European Central Bank Governing Council member Ewald Nowotny rejected being portrayed as opposing Germany’s push for austerity after comments he made about the rise of the Nazis in the 1930s hit German mass media.
Nowotny, who is also governor of Austria’s central bank, had told an academic conference in Vienna on June 18 that a “single-minded” focus on austerity in Germany in the 1930s had helped bring the Nazis to power. He also said it had been on the mind of “every central banker” when the financial crisis started that the mistakes of the 1930s had to be avoided.
Germany’s most-read daily newspaper Bild yesterday reported Nowotny as having said that the strict austerity programs in Europe’s periphery, being pushed by German Chancellor Angela Merkel, are a mistake. Bild headlined its story saying Nowotny had “shocked” with his Nazi comparison.
Nowotny “hasn’t linked the current fiscal policies in Europe with the economic policy after 1929,” the Austrian central bank said in an e-mailed statement today. “The governor especially objects to being put in contradiction to the position of the Federal Republic of Germany and German Chancellor Angela Merkel,” according to the statement.
“In some countries, this crisis could be overcome in a democratic context,” Nowotny had said at the conference about the Great Depression of the 1930s. “In other countries, like Germany, like Austria, due to I would say misleading theories, a single-minded concentration on austerity policy led to mass unemployment, a breakdown of democratic systems and in the end to the catastrophe of Nazism.”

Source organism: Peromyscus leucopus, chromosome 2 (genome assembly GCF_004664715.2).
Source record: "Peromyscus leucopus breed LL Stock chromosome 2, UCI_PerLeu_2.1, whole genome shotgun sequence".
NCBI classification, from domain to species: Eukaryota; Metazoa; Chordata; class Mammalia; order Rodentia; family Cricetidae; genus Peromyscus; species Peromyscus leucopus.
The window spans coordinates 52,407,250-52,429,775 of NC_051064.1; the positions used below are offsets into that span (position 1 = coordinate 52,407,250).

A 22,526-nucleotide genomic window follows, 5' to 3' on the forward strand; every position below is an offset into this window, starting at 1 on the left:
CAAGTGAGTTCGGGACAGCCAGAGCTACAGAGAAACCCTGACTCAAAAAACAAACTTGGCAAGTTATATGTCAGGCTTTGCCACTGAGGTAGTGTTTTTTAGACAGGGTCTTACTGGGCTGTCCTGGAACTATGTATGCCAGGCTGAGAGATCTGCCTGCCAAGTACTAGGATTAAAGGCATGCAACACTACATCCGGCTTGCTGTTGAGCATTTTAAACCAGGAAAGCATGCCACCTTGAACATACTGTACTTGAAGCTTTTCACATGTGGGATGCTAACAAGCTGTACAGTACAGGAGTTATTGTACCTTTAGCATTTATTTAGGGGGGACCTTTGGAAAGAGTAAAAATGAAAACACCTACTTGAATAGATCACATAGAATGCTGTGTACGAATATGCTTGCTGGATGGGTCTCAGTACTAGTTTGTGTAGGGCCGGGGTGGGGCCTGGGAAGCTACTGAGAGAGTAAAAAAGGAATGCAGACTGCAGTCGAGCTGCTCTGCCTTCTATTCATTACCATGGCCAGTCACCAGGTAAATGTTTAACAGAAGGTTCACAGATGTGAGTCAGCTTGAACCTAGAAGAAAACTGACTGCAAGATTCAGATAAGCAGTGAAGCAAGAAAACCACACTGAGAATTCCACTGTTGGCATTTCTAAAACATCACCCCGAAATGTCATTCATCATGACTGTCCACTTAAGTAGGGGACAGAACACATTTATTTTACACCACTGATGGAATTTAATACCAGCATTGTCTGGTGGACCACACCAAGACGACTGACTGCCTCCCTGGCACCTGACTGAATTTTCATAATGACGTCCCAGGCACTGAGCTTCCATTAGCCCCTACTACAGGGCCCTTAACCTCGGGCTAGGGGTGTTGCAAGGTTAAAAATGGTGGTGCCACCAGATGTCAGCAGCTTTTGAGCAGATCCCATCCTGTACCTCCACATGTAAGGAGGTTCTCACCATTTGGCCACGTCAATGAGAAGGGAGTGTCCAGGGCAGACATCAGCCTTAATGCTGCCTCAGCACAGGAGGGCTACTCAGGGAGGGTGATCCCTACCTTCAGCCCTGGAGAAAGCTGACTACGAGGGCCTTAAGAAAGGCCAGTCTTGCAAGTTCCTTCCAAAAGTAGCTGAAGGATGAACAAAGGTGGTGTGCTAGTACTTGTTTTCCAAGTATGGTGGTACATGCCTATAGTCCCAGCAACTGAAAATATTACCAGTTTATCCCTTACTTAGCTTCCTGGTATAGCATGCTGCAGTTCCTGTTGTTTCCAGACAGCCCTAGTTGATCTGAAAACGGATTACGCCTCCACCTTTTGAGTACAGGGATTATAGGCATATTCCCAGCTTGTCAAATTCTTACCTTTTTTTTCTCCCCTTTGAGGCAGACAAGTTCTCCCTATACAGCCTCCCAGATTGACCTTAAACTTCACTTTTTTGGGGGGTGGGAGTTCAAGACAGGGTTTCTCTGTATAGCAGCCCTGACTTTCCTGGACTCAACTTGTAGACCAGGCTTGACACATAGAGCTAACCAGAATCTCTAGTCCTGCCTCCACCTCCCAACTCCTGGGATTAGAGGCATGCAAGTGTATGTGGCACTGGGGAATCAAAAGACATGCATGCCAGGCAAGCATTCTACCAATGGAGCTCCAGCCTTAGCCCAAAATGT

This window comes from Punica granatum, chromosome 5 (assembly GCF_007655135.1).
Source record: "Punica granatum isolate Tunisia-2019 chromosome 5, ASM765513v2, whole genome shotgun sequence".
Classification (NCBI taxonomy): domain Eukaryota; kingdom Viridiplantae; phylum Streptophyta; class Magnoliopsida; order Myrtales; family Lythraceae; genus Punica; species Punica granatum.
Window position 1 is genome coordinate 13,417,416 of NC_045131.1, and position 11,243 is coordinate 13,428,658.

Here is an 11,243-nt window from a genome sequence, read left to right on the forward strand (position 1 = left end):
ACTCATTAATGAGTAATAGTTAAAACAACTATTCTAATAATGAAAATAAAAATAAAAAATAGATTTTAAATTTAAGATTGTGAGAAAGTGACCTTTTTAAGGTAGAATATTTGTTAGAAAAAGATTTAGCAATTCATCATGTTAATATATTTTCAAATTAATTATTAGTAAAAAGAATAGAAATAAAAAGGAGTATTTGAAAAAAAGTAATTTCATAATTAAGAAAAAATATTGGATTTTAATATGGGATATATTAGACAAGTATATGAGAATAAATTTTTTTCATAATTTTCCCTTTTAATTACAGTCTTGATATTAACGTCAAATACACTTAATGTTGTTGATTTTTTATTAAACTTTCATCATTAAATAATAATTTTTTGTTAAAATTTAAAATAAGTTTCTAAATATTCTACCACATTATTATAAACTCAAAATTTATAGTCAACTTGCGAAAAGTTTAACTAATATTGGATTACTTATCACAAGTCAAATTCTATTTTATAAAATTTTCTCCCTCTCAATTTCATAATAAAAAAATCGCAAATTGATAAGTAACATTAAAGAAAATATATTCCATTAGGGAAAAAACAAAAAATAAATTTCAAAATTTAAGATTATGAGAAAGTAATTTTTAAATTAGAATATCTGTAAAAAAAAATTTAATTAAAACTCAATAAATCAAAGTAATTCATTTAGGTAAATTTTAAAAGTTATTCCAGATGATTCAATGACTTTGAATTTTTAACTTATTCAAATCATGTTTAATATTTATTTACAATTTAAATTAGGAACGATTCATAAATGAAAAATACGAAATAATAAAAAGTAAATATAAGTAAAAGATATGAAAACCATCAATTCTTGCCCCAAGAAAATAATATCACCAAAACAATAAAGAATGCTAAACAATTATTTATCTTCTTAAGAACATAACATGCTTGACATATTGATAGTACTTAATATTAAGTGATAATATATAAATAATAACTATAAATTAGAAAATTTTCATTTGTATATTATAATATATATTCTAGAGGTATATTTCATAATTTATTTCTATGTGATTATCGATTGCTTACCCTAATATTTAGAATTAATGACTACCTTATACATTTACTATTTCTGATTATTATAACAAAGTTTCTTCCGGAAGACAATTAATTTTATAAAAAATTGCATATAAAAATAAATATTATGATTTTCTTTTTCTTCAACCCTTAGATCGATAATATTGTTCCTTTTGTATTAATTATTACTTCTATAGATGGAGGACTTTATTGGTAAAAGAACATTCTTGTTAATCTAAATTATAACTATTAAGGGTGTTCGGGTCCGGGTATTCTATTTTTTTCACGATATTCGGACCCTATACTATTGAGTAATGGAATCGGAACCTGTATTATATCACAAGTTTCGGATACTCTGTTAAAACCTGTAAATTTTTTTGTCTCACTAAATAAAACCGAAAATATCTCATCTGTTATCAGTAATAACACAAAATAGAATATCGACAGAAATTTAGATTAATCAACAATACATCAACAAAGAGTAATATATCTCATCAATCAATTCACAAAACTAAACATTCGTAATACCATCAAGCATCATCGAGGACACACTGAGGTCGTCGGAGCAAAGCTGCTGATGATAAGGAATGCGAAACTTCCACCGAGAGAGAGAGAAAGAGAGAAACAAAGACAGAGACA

He went on to say: “I truly can say that when we had the big crisis of 2007 and 2008, it was back in the mind of everybody, all of us, every central banker, that we must avoid the mistakes of the 1930s. This is something where we really have to be aware that this is an underlying theme.”
The Nazi Party doubled its vote in the 1932 election after two years of austerity policies under Chancellor Heinrich Bruening. Bruening had raised taxes, cut welfare benefits and encouraged wage cuts, largely bypassing the parliament with the help of presidential decrees, to increase exports and help Germany meet reparation payments to the victors of World War I.
Former German Chancellor Helmut Schmidt said late last year that he was worried about Germany’s push for strict budget discipline across the euro area. He likened the policy to “disastrous” austerity measures applied by Bruening in the closing years of the Weimar Republic.
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